Mechanism of RNase cleavage by VapC from Pyrobaculum aerophilum
Duyvestyn, J. M. (2012). Mechanism of RNase cleavage by VapC from Pyrobaculum aerophilum (Thesis, Master of Science (MSc)). University of Waikato, Hamilton, New Zealand. Retrieved from https://hdl.handle.net/10289/6474
Permanent Research Commons link: https://hdl.handle.net/10289/6474
Proteins belonging to the PIN-domain family are widespread across bacteria, archaea and eukaryotes. PIN-domain structures are well characterised and contain three highly conserved acidic residues that are orientated to form the active site of the enzyme. VapC is the toxic component of a toxin-antitoxin (TA) complex, and contains a PIN-domain. The VapBC TAs are the largest TA family, and are found in expanded copy numbers in a variety of unrelated organism including the human pathogen Mycobacterium tuberculosis. It is proposed that TAs play a role in metabolic regulation, under conditions of stress. VapCs are metal dependent endoribonucleases that target specific sequences in single stranded RNA and inhibit translation by degrading mRNA transcripts. The mechanism by which VapC cleaves RNA and achieves this specificity is unknown. In this thesis, VapC 2754 from Pyrobaculum aerophilum (VapCPAE2754) is analysed, and a mechanism for catalysis of RNA cleavage by PIN-domains is proposed. Mutations were made to conserved residues in the putative active site to test the hypothesized mechanism. A fluorometric kinetic assay was designed to allow differences in activity to be accurately determined, so that conclusions about the effect of the mutations could be drawn. Mutations made to the conserved acidic amino acids eliminated RNase activity, confirming that these residues are essential to catalysis. A structure for the wild-type VapCPAE2754 was determined, containing cadmium ions and an acetate bound into the active site. Knowledge of the enzymatic mechanism of PIN domains will enable a greater understanding of this important protein family, and serve as the basis for future drug design by transition state analogue inhibiters. This is especially important in VapC enzymes due to their proposed role in the pathology of M. tuberculosis.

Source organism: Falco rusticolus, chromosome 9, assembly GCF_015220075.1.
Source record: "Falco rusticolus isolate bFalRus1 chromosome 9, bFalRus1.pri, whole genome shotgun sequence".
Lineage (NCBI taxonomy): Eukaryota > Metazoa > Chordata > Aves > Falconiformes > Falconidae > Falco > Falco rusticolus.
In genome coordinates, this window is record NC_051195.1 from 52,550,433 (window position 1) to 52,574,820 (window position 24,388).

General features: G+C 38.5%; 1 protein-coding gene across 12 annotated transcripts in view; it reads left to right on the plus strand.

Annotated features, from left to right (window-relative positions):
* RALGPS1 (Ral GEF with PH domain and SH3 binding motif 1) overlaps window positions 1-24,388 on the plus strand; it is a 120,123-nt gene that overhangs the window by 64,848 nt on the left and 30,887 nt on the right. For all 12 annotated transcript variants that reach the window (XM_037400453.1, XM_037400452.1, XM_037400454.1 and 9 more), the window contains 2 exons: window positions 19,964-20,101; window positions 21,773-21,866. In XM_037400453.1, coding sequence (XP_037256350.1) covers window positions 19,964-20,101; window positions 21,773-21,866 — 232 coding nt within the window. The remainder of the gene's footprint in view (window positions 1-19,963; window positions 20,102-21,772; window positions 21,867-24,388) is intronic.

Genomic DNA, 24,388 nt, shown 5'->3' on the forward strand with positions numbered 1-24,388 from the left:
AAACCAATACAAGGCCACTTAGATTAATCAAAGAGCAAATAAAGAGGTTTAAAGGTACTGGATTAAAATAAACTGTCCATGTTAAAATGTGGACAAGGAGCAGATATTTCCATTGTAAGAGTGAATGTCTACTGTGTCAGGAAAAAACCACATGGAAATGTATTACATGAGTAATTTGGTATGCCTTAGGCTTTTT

University of Waikato
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